A new study has found that resident physicians at teaching hospitals underuse interpreter services — often relying on hand gestures or a limited number of words in the patient’s native language.
According to the research team, the study is the first to closely examine how resident physicians arrive at the decision of whether or not to use an interpreter. Commonly known as residents, these physicians are licensed MDs who are taking part in advanced training at a hospital under the supervision of its medical staff.
The study is published in the February 2009 issue of the “Journal of General Internal Medicine” and is available online at http://www.springerlink.com/content/g935m81354731116/fulltext.html.
The research team conducted in-depth interviews with 20 residents in internal medicine at two hospitals—one in the East and one in the West—where interpreters for up to 170 languages are readily available on site or by phone.
Research findings showed that residents recognized that they were not taking full advantage of interpreter services and they tended to depend on the patient’s family members, gestures, or their own limited second-language skills when communicating with patients with limited English proficiency—a process they often termed “getting by.”
“While there are some situations in which calling an interpreter may not be necessary, the underuse of professional interpreters has been normalized among resident physicians. We need better systems in place to help residents determine when to involve a professional interpreter so that all patients receive the quality care they deserve,” said Alicia Fernandez, MD, senior author of the study and associate professor of clinical medicine in the Division of General Internal Medicine at the University of California, San Francisco.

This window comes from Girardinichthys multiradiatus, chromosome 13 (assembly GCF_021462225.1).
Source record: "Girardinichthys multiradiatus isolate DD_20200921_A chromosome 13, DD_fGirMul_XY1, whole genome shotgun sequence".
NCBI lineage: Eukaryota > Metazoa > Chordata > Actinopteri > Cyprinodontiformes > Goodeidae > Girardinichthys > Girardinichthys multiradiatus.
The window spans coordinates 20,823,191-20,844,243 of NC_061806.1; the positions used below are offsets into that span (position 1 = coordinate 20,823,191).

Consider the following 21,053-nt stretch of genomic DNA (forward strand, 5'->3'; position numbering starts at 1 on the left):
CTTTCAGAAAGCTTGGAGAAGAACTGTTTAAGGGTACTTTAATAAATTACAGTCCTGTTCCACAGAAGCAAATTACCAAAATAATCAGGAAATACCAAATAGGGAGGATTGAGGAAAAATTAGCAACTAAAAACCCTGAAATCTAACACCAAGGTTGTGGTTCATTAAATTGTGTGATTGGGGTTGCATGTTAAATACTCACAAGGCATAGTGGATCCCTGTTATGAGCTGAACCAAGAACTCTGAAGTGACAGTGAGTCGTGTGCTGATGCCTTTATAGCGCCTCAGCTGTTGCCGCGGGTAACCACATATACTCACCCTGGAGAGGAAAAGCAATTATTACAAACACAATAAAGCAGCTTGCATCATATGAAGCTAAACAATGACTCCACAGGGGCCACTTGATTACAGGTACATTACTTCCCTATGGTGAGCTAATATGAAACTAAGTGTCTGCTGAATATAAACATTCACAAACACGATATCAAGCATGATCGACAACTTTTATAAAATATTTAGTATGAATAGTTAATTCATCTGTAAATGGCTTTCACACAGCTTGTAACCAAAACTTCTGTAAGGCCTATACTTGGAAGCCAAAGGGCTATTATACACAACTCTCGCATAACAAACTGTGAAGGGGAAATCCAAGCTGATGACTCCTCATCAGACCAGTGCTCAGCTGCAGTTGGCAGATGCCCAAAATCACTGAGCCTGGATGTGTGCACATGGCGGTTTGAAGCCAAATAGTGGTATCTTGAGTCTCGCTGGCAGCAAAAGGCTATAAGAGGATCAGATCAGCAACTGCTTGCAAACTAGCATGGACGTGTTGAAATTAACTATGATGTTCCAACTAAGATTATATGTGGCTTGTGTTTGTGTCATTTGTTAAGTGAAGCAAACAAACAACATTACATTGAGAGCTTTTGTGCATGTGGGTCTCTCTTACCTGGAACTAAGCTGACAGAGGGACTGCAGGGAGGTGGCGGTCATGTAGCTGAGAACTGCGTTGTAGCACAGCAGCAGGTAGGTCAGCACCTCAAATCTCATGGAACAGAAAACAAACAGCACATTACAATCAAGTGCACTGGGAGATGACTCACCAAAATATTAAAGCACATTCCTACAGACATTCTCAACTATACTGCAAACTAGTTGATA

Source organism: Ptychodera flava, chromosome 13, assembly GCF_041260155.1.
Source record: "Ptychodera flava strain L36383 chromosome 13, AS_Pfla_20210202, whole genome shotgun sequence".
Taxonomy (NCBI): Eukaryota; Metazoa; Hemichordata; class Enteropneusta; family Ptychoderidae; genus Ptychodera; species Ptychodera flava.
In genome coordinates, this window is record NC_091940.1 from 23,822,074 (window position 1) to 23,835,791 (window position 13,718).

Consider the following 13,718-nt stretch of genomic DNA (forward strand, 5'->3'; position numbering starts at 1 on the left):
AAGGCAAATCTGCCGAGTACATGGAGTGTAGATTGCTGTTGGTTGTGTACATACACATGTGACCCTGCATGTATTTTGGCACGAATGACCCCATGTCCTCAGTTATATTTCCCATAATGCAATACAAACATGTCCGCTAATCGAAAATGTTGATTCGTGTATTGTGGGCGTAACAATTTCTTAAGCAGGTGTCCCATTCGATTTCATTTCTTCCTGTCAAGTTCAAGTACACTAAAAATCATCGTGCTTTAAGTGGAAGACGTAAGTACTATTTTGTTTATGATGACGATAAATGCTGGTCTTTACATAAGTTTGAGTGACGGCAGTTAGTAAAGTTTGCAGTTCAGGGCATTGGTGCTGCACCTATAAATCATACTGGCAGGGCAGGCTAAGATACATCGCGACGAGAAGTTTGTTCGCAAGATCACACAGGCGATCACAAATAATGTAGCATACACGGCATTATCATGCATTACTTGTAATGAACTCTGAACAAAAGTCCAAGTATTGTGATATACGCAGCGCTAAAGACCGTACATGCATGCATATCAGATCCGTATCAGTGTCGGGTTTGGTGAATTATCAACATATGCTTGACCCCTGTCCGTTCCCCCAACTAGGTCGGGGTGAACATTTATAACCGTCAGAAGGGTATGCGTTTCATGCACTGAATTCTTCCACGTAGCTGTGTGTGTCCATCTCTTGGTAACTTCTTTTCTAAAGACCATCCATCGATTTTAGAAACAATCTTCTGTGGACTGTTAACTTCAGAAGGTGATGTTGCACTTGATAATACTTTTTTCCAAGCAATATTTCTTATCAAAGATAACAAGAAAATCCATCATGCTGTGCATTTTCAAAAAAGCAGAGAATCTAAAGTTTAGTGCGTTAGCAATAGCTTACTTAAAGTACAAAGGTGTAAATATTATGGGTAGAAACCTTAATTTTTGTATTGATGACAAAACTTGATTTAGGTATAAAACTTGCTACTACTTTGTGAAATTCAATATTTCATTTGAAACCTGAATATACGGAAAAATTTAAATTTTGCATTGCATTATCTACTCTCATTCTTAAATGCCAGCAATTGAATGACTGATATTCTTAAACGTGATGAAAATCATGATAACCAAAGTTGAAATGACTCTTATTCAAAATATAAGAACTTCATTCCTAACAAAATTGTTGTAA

According to Fernandez, study findings showed that residents tended to reserve waiting for an interpreter to instances of particularly complex decision making.
Lead study author Lisa Diamond, MD, MPH, noted that “Residents found it difficult to change their practice, despite misgivings about the quality of care provided. Residents are part of an overall hospital culture that is struggling to adapt to the care of patients with limited English proficiency.” Diamond conducted the research while a Robert Wood Johnson Foundation clinical scholar at the Yale University School of Medicine, and she is now a postdoctoral fellow at the UCSF Philip R. Lee Institute for Health Policy Studies.
Fernandez and Diamond suggest that hospitals adopt technologies that will help reduce the perception among busy doctors that seeking out an interpreter is not an efficient practice.
For example, some hospitals—such as UCSF Medical Center and San Francisco General Hospital Medical Center—are deploying video-interpreter technology in patient care areas that provides rapid access to a trained medical interpreter. The technology includes a video station where both clinician and patient can see the interpreter in real time while they are talking. UCSF has committed a portion of its state funding for telemedicine technology to install video interpreter systems at SFGH and in several city clinics.
The researchers emphasized that hospitals must offer clear guidelines for interpreter use and frame it as an issue of patient safety and quality improvement. The study findings suggest that increasing interpreter use will require interventions at both the level of the individual physician and the practice environment, and Fernandez said she applauds hospitals that already are taking steps in this direction.
Looking ahead, Fernandez said she hopes to conduct a followup study at several medical schools to see if early intervention with students translates into improved communication between doctors and their patients with limited English proficiency (LEP).
According to the United States census in 2000, the number of Americans with LEP grew by 53 percent between 1990 and 2000 to more than 22 million. In California, 20 percent of the state’s residents speak limited English.
Study co-authors are Yael Schenker, MD, of UCSF, and Leslie Curry, PhD, MPH, and Elizabeth Bradley, PhD, of Yale University.
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